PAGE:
Concrete is extremely resistant and as it is not a metal it will not get effected by rust, corrosion, oxidisation or any type of rot. The sun and UV rays will not make it brittle and it is not affected by moisture, earning its position as the coastal “golden child” of materials. As far as long-lasting materials go, concrete is low maintenance and my top pick for coastal applications. The best part? You can paint it to match in with any design as well.

Overall Concrete is a fantastic material to use in coastal environments as it is content with neglect and the low maintenance lifestyle.

Stainless steel

Stainless steel is an alloy composed primarily of iron. There are many different grades of stainless steel, thousands in fact. However, we are going to focus on marine grade 316.

Stainless steel 316 is valued for its anti-corrosive properties, making it a great material to use around your coastal property. Along with many other ingredients it contains chromium, which gives its anti-corrosive properties.

Fun Fact: Stainless steel is recyclable. It can also be woven and worn!  

The chromium in 316 does oxidise over time which is where you might see the stainless steel start to tarnish but it is only a very thin layer and in fact, acts as a barrier against further oxidisation and corrosion. This can be removed by cleaning the metal with a stainless-steel cleaner to restore its natural beauty.

Overall stainless steel 316 or Marine Grade stainless is a great metal for coastal environments as it will withstand the test of time. It will need a little maintenance though if you want to keep it nice and shiny new looking.


When it comes to light fittings, aluminium takes the cake for popularity. Why? Aluminium is a cost-effective material which is soft, lightweight with a low density and the ability to resist corrosion – the trifecta.
Aluminium comes in varying grades, some which have higher corrosion resistance properties than others. That being said, aluminium is susceptible to corrosion from chloride, AKA Sodium Chloride aka SALT! Because of this, manufactures will apply a protective coating on their fittings to protect the aluminium from oxidation and salt corrosion. The three most popular protective coatings are paint, powder coating and anodizing.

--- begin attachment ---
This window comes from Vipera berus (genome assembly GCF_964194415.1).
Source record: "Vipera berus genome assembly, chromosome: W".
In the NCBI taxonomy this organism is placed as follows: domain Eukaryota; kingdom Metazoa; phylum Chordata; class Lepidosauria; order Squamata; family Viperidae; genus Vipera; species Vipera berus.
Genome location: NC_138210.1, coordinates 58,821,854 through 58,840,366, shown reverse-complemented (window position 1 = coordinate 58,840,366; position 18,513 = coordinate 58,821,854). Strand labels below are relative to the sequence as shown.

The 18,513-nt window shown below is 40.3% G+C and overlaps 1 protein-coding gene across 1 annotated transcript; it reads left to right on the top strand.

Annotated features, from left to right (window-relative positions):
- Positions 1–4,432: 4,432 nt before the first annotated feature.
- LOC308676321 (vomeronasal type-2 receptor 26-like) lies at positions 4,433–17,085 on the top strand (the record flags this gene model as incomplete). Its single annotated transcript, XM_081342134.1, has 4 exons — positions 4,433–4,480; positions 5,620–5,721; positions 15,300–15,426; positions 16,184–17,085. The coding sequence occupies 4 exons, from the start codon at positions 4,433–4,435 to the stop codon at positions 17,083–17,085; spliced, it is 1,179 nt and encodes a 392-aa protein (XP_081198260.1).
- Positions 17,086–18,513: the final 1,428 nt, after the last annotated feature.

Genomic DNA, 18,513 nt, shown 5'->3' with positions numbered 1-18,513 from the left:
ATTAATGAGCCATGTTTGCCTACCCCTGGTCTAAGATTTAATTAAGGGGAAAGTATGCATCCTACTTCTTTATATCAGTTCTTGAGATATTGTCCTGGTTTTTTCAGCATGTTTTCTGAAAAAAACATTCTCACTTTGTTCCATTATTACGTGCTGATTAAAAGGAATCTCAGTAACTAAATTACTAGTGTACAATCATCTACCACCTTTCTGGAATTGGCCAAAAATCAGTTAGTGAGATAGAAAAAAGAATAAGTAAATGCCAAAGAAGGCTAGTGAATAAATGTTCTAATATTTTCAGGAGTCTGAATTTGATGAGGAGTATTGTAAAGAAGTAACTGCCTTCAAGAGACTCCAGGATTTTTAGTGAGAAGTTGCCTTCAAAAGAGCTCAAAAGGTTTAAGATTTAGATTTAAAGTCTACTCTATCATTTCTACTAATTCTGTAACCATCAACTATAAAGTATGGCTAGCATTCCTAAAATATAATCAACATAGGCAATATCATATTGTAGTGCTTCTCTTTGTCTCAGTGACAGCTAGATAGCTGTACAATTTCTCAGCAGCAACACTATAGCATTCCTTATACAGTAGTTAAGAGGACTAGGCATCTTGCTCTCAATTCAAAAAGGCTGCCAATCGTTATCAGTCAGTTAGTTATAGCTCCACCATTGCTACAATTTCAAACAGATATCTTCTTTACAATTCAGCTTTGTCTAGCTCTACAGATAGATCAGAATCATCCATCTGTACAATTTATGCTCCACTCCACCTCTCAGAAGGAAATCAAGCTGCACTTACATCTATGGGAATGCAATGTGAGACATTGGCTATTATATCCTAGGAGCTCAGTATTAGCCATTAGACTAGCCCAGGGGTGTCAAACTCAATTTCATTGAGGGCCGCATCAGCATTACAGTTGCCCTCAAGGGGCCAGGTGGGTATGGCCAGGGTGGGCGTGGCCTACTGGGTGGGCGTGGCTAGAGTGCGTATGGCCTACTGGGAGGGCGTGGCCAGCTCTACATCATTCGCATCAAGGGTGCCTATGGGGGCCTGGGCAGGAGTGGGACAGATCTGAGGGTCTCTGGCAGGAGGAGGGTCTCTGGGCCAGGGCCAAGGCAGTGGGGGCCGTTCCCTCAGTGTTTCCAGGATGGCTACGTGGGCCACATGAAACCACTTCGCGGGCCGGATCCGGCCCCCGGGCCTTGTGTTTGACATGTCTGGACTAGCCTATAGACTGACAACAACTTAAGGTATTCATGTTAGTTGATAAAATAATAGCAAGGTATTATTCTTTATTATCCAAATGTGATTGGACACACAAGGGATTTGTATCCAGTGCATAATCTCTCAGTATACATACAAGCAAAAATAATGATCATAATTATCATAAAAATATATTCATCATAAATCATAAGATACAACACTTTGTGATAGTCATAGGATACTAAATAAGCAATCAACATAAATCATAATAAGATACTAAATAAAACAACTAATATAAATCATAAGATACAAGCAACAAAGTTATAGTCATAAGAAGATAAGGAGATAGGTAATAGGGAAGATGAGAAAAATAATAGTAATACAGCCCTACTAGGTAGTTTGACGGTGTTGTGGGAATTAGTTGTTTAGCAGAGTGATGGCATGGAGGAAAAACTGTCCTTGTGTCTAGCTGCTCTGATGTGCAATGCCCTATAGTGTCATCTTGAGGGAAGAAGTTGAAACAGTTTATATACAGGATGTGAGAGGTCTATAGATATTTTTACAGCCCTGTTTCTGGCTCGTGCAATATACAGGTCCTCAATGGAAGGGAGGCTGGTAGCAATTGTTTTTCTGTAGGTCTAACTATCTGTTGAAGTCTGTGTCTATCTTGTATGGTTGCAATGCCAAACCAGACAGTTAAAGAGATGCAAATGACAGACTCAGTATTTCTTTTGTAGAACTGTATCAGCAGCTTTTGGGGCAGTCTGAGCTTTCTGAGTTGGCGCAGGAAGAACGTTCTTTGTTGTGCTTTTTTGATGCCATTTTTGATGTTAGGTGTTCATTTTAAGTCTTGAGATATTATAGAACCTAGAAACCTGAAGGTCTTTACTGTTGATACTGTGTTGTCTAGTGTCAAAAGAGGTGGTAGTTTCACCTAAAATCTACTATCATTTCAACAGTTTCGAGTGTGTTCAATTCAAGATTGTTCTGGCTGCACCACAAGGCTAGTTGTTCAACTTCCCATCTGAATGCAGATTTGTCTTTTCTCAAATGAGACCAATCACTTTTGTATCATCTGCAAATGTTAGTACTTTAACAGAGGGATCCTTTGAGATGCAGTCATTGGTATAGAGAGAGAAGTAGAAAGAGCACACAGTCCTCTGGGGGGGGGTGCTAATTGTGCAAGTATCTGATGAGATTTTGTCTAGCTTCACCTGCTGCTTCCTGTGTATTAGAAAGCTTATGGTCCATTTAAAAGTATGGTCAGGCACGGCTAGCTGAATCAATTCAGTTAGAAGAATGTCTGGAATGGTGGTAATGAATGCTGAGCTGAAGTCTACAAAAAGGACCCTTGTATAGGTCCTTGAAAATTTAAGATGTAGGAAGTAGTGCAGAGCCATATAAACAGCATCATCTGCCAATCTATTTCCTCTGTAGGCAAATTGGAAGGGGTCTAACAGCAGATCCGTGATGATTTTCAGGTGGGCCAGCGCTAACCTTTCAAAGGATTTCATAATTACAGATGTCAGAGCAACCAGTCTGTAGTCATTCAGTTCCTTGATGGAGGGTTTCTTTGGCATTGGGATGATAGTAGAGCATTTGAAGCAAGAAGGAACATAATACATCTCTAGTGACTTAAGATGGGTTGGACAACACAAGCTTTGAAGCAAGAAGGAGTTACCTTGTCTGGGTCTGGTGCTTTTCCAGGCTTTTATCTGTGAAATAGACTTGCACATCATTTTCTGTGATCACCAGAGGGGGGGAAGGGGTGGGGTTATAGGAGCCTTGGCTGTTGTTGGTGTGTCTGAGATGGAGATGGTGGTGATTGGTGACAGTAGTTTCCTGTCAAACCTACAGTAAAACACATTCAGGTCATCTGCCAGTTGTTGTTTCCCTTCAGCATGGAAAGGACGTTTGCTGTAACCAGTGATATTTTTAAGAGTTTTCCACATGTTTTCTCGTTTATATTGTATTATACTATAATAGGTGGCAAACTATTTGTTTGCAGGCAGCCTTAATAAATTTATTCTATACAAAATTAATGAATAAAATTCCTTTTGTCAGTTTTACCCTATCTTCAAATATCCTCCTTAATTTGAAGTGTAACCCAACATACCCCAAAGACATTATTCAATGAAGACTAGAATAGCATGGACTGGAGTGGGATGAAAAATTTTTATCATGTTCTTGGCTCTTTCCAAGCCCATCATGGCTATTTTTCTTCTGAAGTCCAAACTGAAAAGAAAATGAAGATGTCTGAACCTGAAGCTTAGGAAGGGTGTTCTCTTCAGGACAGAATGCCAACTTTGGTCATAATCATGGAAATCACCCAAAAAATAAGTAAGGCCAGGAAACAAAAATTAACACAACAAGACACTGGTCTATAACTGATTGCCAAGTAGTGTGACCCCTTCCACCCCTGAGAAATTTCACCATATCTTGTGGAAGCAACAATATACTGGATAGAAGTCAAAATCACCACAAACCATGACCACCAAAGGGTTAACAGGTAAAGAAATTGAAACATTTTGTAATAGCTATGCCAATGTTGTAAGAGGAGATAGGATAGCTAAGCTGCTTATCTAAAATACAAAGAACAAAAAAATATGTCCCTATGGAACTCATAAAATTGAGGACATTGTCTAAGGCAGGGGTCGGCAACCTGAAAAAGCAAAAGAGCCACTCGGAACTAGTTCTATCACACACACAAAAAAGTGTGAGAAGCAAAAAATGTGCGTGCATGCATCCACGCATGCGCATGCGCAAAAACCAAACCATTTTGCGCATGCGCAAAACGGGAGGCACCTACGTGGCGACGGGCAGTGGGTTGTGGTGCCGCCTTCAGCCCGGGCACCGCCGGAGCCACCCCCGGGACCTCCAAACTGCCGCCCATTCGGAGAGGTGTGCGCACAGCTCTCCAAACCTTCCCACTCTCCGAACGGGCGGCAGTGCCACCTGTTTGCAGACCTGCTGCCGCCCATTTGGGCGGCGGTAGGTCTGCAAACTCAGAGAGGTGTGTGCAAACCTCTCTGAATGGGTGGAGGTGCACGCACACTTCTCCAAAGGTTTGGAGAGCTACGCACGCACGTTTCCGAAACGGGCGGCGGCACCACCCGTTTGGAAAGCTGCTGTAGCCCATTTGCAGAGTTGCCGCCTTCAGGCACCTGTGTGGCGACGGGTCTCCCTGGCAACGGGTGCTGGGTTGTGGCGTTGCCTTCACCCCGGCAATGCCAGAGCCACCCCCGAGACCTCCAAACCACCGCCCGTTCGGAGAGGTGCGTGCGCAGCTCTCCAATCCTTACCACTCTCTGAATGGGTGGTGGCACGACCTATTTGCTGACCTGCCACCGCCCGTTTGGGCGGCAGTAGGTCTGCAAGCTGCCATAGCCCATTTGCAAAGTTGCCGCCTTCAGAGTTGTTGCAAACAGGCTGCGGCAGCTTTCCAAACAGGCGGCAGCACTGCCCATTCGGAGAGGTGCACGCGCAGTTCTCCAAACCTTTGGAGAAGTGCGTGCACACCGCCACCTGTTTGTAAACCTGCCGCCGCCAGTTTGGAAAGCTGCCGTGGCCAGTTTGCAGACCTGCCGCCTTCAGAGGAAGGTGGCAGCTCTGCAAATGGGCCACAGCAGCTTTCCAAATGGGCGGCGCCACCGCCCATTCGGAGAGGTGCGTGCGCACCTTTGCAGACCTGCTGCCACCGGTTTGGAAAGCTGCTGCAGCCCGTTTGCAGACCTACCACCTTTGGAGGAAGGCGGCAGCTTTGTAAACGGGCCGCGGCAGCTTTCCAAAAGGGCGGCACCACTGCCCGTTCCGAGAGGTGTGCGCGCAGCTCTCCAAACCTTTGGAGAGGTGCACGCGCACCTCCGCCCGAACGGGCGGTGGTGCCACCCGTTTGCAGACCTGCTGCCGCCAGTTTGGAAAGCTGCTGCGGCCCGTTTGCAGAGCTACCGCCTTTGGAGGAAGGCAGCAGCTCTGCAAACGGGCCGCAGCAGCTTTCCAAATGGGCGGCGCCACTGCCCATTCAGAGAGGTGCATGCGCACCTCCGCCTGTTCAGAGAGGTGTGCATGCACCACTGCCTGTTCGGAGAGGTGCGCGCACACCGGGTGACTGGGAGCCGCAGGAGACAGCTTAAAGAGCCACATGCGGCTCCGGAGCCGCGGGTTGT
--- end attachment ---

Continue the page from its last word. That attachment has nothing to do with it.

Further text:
Fun Fact: Aluminium is the most abundant mineral on Earth after oxygen and silicon and is found naturally on Earth!  

Paint is suitable for non-coastal areas and preferably interior use. It is susceptible to chipping and if the natural material is exposed it has the possibility to oxidise due to air exposure.

Powder coating is a fantastic way to protect aluminium for external use and coastal areas. There are also varying ways to powder coat, some which are more durable than others. As with paint, there is the possibility of scratching. If damage occurs it will require immediate attention otherwise the material will be susceptible to corrosion.

Anodized aluminium is corrosion resistant from chloride however it is subject to galvanic corrosion. Galvanic corrosion occurs when the aluminium encounters other metals such as copper and steel. So, it is best to isolate your anodized fittings or group them with others alike.

Overall, aluminium is a great material for coastal environments when covered by a protective layer. Not all aluminium products are suitable for coastal applications so when choosing from our range, make sure you select the aluminium fittings in our coastal grade collection.

Other Materials

Some other great options to use when looking at materials for your coastal project are glass, poly-carbonates and galvanised materials.

Glass is a great choice as it is extremely low maintenance and will not be effected by external elements. Just keep in mind that the back plates or other components used on a glass fitting are suitable for coastal areas as well otherwise you may find these parts will start to degrade while the glass stays in perfect condition.

As poly-carbonates are not metals they will not experience the common issues of rust, rot or corrosion. That said, some plastics can become brittle when subject to UV rays and long sun exposure.

Galvanised is another hearty material which will withstand a coastal application. This again comes in varying grades so please check out our coastal collection to see what suits your specific needs.

Still want to know more? Email us at
Or view our Coastal grade collection here!

Written by Jade Taylor